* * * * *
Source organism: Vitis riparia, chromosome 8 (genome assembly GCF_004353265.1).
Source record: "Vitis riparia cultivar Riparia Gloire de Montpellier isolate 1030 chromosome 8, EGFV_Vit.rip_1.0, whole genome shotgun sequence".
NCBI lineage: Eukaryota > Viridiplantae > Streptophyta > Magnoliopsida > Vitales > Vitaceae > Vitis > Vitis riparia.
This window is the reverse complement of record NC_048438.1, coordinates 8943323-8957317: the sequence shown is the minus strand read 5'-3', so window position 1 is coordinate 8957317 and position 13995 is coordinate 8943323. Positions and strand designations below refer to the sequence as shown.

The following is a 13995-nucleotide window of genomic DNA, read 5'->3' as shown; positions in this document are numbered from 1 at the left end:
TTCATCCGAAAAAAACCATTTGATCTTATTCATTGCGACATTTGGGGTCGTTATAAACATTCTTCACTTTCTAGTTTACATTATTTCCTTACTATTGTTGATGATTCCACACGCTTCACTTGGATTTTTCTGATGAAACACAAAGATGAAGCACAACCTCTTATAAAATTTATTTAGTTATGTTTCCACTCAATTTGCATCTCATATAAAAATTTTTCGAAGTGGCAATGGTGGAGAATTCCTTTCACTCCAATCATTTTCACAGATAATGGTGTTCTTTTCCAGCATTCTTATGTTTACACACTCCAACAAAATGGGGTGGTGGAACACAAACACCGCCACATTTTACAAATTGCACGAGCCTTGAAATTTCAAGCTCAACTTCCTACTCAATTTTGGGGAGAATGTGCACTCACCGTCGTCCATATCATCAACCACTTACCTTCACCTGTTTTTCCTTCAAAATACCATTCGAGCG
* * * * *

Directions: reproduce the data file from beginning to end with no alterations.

Source organism: Vitis riparia, chromosome 8 (genome assembly GCF_004353265.1).
Source record: "Vitis riparia cultivar Riparia Gloire de Montpellier isolate 1030 chromosome 8, EGFV_Vit.rip_1.0, whole genome shotgun sequence".
NCBI lineage: Eukaryota > Viridiplantae > Streptophyta > Magnoliopsida > Vitales > Vitaceae > Vitis > Vitis riparia.
This window is the reverse complement of record NC_048438.1, coordinates 8943323-8957317: the sequence shown is the minus strand read 5'-3', so window position 1 is coordinate 8957317 and position 13995 is coordinate 8943323. Positions and strand designations below refer to the sequence as shown.

The following is a 13995-nucleotide window of genomic DNA, read 5'->3' as shown; positions in this document are numbered from 1 at the left end:
TTCATCCGAAAAAAACCATTTGATCTTATTCATTGCGACATTTGGGGTCGTTATAAACATTCTTCACTTTCTAGTTTACATTATTTCCTTACTATTGTTGATGATTCCACACGCTTCACTTGGATTTTTCTGATGAAACACAAAGATGAAGCACAACCTCTTATAAAATTTATTTAGTTATGTTTCCACTCAATTTGCATCTCATATAAAAATTTTTCGAAGTGGCAATGGTGGAGAATTCCTTTCACTCCAATCATTTTCACAGATAATGGTGTTCTTTTCCAGCATTCTTATGTTTACACACTCCAACAAAATGGGGTGGTGGAACACAAACACCGCCACATTTTACAAATTGCACGAGCCTTGAAATTTCAAGCTCAACTTCCTACTCAATTTTGGGGAGAATGTGCACTCACCGTCGTCCATATCATCAACCACTTACCTTCACCTGTTTTTCCTTCAAAATACCATTCGAGCG